"Obviously, we'll be led by Tiffany Weimer," said Wilkins. "With the loss of Sophie Hiler to graduation, Carmelina Moscato, Sheree Gray, Aubrey Aden-Buie, and incoming freshman Ashley Myers will be looked on to create a cohesive unit, complimenting each other by being both technically skillful and dynamic."
Last year, Weimer led the nation in scoring with 26 goals, adding 12 assists. Her single-season goal total was one-off from tying 2001 Hermann Trophy winner Christie Welsh's Penn State record.
Led by 2004 first team all-Big Ten selection Ali Krieger, the Nittany Lion midfield is as deep as it is talented. In addition to the talented junior, redshirt-freshman Zoe Bouchelle returns after a season-ending injury that sidelined the starter early in the year.
"We have an extremely talented core of midfielders that will cause great competition for starting and playing time," said Wilkins. "Ali Krieger will be the focus for this group because of her work rate and her ability to penetrate out of the midfield, but each of the midfielders compliment each other with their styles.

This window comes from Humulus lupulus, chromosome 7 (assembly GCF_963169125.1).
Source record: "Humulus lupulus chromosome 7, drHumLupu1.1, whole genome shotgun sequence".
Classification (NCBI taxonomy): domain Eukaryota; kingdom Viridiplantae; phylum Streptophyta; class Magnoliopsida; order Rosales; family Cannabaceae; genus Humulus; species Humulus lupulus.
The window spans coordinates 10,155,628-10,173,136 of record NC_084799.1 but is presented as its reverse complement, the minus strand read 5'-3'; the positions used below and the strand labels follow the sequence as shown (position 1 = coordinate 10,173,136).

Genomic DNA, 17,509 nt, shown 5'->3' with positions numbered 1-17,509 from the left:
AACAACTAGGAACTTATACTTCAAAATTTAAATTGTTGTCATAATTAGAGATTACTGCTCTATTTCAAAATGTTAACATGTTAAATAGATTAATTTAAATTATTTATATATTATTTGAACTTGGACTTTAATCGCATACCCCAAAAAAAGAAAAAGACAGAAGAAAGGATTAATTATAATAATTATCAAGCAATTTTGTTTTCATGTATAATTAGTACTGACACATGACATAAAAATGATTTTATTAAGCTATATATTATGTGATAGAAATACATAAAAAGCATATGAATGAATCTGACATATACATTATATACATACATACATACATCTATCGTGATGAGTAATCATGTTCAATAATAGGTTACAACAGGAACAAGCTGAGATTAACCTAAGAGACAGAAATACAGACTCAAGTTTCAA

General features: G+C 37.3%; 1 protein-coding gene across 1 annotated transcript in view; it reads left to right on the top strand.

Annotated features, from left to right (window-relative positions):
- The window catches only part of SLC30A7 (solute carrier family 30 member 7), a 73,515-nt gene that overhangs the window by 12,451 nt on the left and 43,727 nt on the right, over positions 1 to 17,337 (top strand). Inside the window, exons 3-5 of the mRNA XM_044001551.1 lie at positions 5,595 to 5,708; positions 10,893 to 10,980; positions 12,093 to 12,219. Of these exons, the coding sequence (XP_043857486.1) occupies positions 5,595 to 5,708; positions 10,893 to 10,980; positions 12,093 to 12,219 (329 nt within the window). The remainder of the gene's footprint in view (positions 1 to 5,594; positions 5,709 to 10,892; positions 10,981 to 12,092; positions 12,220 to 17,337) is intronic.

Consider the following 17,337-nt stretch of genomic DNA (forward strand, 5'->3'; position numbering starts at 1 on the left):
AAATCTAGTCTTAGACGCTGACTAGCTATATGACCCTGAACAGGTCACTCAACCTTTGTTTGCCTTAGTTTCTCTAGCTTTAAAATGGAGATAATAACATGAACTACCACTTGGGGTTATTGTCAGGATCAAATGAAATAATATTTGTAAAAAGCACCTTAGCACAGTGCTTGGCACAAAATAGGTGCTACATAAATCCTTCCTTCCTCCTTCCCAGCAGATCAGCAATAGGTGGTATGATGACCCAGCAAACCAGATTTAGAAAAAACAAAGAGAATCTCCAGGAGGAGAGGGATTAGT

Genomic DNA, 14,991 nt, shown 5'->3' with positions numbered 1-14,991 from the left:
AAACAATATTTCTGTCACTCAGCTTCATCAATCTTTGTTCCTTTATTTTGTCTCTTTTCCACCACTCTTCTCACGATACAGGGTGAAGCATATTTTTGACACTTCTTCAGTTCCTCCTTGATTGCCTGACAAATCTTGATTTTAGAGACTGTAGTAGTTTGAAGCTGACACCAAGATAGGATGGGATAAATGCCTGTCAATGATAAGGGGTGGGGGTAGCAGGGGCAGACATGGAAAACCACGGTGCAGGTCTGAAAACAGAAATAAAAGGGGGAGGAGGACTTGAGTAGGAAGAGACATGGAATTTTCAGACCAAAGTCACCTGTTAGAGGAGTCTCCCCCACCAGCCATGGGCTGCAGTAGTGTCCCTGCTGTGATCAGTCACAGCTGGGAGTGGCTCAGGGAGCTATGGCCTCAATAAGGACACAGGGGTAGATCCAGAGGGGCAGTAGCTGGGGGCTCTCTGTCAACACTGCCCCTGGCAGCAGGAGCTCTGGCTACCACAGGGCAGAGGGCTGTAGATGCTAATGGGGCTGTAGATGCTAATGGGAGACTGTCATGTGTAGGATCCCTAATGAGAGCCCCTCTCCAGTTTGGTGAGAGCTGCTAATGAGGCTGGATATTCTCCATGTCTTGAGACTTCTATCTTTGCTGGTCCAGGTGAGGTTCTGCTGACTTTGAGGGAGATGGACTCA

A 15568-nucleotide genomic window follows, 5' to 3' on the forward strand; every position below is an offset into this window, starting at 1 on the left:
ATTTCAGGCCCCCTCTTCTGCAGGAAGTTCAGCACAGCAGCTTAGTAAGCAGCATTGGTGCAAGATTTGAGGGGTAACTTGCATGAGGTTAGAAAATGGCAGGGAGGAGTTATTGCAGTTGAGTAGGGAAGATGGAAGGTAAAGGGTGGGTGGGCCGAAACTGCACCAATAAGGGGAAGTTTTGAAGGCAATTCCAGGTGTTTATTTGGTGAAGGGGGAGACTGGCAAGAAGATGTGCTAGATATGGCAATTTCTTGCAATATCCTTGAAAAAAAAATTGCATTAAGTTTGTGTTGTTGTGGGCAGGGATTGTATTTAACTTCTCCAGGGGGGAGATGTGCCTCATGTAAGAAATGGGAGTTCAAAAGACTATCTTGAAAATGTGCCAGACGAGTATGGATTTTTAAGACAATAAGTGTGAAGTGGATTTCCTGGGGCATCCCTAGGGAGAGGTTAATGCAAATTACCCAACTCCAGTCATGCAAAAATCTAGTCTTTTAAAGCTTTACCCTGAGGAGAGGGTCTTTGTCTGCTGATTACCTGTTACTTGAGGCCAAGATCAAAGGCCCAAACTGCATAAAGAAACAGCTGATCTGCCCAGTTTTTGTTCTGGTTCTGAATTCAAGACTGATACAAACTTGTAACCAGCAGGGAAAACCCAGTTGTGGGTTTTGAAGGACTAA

"Whether it's Jean Rettig being a good holding center mid or Zoe and Carly (Bedesem) having great vision and attacking ability, we have a lot of good choices. Allie Long will be the final component to the center of the midfield and integrating her into the midfield will be important. On the flank midfield, Holly Lincoln, Janelle Hoak, Allie Daus, Sarah Dwyer, and Heather Tomko will be attacking, dynamic 1-v-1 players with great work rate that will be attacking presences."
Adding to the depth in the midfield mix is Kay Adami. Gray and Moscato, also listed in Penn State's stable of forwards, could also see time in the midfield this year.
With 15 shutouts, including 10-straight at one point, the Penn State defensive unit was obviously a key last year for the 19-3-1 Lions. Mix in a miniscule goals-against average of .466 per game that ranked second in the nation, however, and the word "key" doesn't seem to truly capture just how good the unit was.
"Our defenders were the core of our team last year," commented Wilkins. "The three returning defenders will once again be looked upon to be the anchor of the team."